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Public Health Rep. 1994 Jul-Aug;109(4):530-8.

Prevalence of illicit drugs detected in the urine of women of childbearing age in Alabama public health clinics.

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Division of Field Epidemiology, Centers for Disease Control and Prevention (CDC), Atlanta, GA.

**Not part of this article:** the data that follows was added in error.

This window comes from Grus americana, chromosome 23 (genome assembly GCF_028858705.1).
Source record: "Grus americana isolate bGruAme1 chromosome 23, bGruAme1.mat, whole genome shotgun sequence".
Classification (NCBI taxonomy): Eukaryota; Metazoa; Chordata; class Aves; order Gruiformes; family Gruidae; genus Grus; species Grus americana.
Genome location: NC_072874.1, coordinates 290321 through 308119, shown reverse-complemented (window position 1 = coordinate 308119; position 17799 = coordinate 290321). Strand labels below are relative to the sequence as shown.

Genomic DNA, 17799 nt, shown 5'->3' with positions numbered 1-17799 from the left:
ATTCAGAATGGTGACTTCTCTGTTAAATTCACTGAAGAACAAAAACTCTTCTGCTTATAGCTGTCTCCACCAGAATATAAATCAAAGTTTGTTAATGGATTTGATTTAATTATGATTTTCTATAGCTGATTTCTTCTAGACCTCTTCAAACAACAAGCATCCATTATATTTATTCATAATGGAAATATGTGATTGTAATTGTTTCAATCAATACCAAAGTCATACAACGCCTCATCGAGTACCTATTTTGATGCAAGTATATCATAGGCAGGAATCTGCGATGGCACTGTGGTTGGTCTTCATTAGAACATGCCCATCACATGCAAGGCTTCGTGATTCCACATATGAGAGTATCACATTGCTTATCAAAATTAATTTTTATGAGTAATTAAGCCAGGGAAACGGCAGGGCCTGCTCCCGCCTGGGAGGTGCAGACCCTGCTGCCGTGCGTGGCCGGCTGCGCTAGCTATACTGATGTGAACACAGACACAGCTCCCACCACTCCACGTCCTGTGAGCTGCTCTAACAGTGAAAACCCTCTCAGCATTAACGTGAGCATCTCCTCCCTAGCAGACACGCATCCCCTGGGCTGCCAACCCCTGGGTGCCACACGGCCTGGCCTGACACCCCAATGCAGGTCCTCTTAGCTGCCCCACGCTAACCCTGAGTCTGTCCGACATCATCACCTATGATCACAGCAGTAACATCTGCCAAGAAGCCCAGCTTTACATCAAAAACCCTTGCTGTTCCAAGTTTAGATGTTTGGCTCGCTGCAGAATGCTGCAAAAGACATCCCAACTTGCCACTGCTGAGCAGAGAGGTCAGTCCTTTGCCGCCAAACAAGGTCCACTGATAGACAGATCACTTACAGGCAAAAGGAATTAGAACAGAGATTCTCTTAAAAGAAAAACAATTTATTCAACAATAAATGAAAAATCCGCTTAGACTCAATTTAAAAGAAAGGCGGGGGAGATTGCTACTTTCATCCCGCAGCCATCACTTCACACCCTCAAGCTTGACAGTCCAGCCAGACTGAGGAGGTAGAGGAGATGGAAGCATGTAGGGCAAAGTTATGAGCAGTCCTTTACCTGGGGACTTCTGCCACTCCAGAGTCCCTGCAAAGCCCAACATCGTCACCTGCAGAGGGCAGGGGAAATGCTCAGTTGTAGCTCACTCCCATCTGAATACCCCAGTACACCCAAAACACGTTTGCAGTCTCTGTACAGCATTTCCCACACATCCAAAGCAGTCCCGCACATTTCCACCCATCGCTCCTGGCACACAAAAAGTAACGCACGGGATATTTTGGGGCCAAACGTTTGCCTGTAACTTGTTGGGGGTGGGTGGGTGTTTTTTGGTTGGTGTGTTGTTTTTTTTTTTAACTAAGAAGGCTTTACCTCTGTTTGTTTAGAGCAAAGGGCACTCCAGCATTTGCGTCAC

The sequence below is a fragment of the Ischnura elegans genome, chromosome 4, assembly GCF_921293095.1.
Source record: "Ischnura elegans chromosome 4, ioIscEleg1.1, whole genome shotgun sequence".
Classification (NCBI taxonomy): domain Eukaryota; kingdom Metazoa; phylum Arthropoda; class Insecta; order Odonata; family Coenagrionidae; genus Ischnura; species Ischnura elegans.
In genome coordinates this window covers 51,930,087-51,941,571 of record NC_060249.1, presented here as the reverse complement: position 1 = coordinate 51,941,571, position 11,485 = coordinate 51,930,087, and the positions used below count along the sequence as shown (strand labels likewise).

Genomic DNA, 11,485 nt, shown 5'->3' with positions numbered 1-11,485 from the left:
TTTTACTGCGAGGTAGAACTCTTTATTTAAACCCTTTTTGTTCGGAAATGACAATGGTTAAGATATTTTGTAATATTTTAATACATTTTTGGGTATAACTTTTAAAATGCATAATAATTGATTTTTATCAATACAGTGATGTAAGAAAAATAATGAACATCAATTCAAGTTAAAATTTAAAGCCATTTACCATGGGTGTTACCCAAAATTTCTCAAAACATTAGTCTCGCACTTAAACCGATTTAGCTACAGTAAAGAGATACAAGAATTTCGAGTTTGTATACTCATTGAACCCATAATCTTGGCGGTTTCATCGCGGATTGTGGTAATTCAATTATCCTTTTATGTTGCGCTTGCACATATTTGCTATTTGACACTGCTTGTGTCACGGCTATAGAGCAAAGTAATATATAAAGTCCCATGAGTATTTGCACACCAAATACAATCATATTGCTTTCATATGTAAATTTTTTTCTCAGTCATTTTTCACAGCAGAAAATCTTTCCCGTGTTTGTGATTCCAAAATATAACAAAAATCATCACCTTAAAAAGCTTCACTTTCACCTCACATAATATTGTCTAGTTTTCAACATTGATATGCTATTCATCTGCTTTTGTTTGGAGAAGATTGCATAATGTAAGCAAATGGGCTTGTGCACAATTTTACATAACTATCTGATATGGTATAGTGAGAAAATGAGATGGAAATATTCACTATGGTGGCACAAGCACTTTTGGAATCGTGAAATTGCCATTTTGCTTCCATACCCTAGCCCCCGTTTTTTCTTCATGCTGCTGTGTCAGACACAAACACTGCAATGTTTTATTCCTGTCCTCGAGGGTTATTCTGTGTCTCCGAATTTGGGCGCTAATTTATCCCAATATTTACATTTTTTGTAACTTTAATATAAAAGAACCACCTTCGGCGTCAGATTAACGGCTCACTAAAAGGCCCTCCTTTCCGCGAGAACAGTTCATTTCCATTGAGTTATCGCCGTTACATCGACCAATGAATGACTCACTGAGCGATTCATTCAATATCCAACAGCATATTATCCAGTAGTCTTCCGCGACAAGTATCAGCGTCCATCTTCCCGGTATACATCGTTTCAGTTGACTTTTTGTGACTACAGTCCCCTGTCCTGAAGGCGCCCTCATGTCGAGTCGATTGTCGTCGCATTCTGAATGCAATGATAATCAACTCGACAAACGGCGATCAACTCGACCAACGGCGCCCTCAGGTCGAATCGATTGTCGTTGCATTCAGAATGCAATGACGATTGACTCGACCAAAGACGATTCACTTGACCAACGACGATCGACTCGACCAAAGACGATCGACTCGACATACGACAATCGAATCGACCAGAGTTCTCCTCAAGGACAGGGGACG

Each year, it is estimated that from 350,000 to 739,000 U.S. infants are exposed in utero to one or more illicit drugs. To estimate the prevalence of and risk factors for illicit drug use by women of childbearing age in Alabama, during 2 months in 1991 the authors collected patient-reported histories, clinical histories, and urine specimens from 6,195 women statewide attending public health maternity clinics, family planning clinics, and a high-risk referral obstetrical clinic. Blind drug screening of urine specimens for marijuana, cocaine, opiates, barbiturates, and amphetamines was performed with the use of a fluorescent polarization immunoassay. The overall prevalence of positive results for drugs tested was 10.1 percent, including 8.4 percent of the 3,554 pregnant and 12.3 percent of the 2,571 nonpregnant women screened. The drugs most frequently detected were marijuana and cocaine. Characteristics of the subjects associated with a higher prevalence of positive results for any drug tested or for marijuana included white race, older age, being divorced, non student occupation, having 12 or less years of education, attending a clinic located in a suburban county, self-reported substance use, increased risk for human immunodeficiency virus infection, and reproductive history. Characteristics of women with positive screening for cocaine results were similar to those who tested positive for any drug, except that the prevalence of cocaine was higher among black women and those attending urban county clinics and did not vary by years of education. Patient-reported histories of drug use were insensitive in identifying women who had positive drug screening results (sensitivity, 6.3 percent; specificity, 98.2 percent). Thus, in this study,the use of illicit drugs among women of childbearing age attending public clinics in Alabama was common and emphasizes the need for targeted drug education and interventions to reduce the impact of drug use on this high-risk population.

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